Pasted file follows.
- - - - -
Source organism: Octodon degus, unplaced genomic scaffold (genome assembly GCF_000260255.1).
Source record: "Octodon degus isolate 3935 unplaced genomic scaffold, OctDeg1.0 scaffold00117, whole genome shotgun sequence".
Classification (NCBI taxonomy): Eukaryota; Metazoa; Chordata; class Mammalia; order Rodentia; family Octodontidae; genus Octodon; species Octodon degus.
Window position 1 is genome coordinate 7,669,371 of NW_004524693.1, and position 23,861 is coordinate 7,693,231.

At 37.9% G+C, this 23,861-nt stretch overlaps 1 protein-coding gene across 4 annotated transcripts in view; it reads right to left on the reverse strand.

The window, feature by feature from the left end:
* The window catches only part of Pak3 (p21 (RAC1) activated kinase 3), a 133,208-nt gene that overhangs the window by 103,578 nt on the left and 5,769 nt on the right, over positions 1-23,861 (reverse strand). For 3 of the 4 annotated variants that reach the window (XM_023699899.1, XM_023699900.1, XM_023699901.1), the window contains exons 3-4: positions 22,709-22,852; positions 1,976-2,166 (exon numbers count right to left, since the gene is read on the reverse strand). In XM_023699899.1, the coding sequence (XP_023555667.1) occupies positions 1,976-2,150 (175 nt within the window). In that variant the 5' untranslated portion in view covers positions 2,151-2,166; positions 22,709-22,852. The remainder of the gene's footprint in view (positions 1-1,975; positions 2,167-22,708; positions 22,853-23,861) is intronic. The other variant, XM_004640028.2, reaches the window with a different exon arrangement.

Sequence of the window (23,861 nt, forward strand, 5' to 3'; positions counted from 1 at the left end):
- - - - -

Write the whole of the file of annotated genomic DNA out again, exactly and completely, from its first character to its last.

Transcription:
Source organism: Octodon degus, unplaced genomic scaffold (genome assembly GCF_000260255.1).
Source record: "Octodon degus isolate 3935 unplaced genomic scaffold, OctDeg1.0 scaffold00117, whole genome shotgun sequence".
Classification (NCBI taxonomy): Eukaryota; Metazoa; Chordata; class Mammalia; order Rodentia; family Octodontidae; genus Octodon; species Octodon degus.
Window position 1 is genome coordinate 7,669,371 of NW_004524693.1, and position 23,861 is coordinate 7,693,231.

At 37.9% G+C, this 23,861-nt stretch overlaps 1 protein-coding gene across 4 annotated transcripts in view; it reads right to left on the reverse strand.

The window, feature by feature from the left end:
* The window catches only part of Pak3 (p21 (RAC1) activated kinase 3), a 133,208-nt gene that overhangs the window by 103,578 nt on the left and 5,769 nt on the right, over positions 1-23,861 (reverse strand). For 3 of the 4 annotated variants that reach the window (XM_023699899.1, XM_023699900.1, XM_023699901.1), the window contains exons 3-4: positions 22,709-22,852; positions 1,976-2,166 (exon numbers count right to left, since the gene is read on the reverse strand). In XM_023699899.1, the coding sequence (XP_023555667.1) occupies positions 1,976-2,150 (175 nt within the window). In that variant the 5' untranslated portion in view covers positions 2,151-2,166; positions 22,709-22,852. The remainder of the gene's footprint in view (positions 1-1,975; positions 2,167-22,708; positions 22,853-23,861) is intronic. The other variant, XM_004640028.2, reaches the window with a different exon arrangement.

Sequence of the window (23,861 nt, forward strand, 5' to 3'; positions counted from 1 at the left end):